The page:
Report on Joint Mission of the United Nations Interagency Task Force on the prevention and control of Non-Communicable Diseases
A joint programming mission of the United Nations Interagency Task Force on the Prevention and Control of Non-communicable Diseases (UNIATF) to Ethiopia was held from 13-17 November 2017. Ethiopia is experiencing an increase in non-communicable diseases (NCDs) such as cardiovascular diseases, cancers, diabetes , chronic respiratory diseases, mental neurological and substance problems, injury and eye health and their shared risk factors (tobacco use, harmful use of alcohol, unhealthy diet, physical inactivity, khat use and environmental pollution). Major NCDs (cardiovascular diseases, cancers, diabetes, chronic respiratory diseases) account for 30% of total deaths and the probability of dying prematurely (between ages 30 and 70 years) from one of the four main NCDs is 15%. Injuries account for 10% all deaths in Ethiopia. Mental disorders account for 11% of the disease burden in Ethiopia; major depressive disorder alone is the third leading cause of years of life lost due to disability. National prevalence of high blood pressure is 16%, while the prevalence of high blood sugar is 6%. Recent data suggest that by 2040, NCDs will account for nearly 70% of disability adjusted life years (DALYs) in Ethiopia. There was significant concern from almost all ministries about the impact of NCDs on the country’s economy and productivity.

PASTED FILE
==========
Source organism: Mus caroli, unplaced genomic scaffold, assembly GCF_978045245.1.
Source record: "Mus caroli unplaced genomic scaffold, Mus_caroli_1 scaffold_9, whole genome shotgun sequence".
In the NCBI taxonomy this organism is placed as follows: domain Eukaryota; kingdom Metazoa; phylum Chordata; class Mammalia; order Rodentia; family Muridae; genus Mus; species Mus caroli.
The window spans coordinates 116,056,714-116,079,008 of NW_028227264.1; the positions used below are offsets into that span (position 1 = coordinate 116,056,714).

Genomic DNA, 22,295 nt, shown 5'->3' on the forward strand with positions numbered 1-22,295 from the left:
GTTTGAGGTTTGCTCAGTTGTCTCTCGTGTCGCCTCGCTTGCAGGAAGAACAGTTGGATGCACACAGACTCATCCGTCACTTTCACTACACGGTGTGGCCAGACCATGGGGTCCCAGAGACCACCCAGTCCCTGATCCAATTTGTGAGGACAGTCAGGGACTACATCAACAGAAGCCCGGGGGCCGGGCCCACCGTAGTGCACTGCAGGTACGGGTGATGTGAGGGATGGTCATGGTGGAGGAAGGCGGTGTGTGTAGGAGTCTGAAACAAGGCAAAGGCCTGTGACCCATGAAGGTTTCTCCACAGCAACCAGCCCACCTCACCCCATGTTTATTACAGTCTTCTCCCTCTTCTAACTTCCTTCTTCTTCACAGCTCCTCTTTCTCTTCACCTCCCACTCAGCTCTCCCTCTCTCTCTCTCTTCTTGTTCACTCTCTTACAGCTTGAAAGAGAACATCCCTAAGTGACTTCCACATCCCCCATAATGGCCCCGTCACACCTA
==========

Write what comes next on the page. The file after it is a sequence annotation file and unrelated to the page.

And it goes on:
National health sector strategies for both NCDs and mental health expired in 2016 and are being updated, with plans for an additional multi-sectoral strategy. The Joint Mission learnt that over 97% of individuals diagnosed with high blood pressure do not receive treatment. Of the small proportion receiving treatment, almost half do not have their blood pressure controlled. Those with untreated or ineffective treatment of high blood pressure are at significant risk of premature mortality from heart disease and stroke. Ethiopia’s health workforce (0.7/1000 population) is far below the minimum required (2.3/1000 population) to provide universal health coverage and the current average across Africa (1.6/1000 population). Diagnostic facilities and treatment for NCDs and their risk factors (e.g. hypertension and diabetes) is extremely limited in primary care. The national cervical cancer programme has extremely limited coverage. Only around 60 out of the 311 hospitals in the country are providing mental health services currently and these are mainly concentrated in Addis Ababa. Despite specialist training programmes initiated by the government, there is severe shortage of mental health workforce in most facilities and general health workers in primary care do not receive adequate training and supervision to be able to deliver mental health care.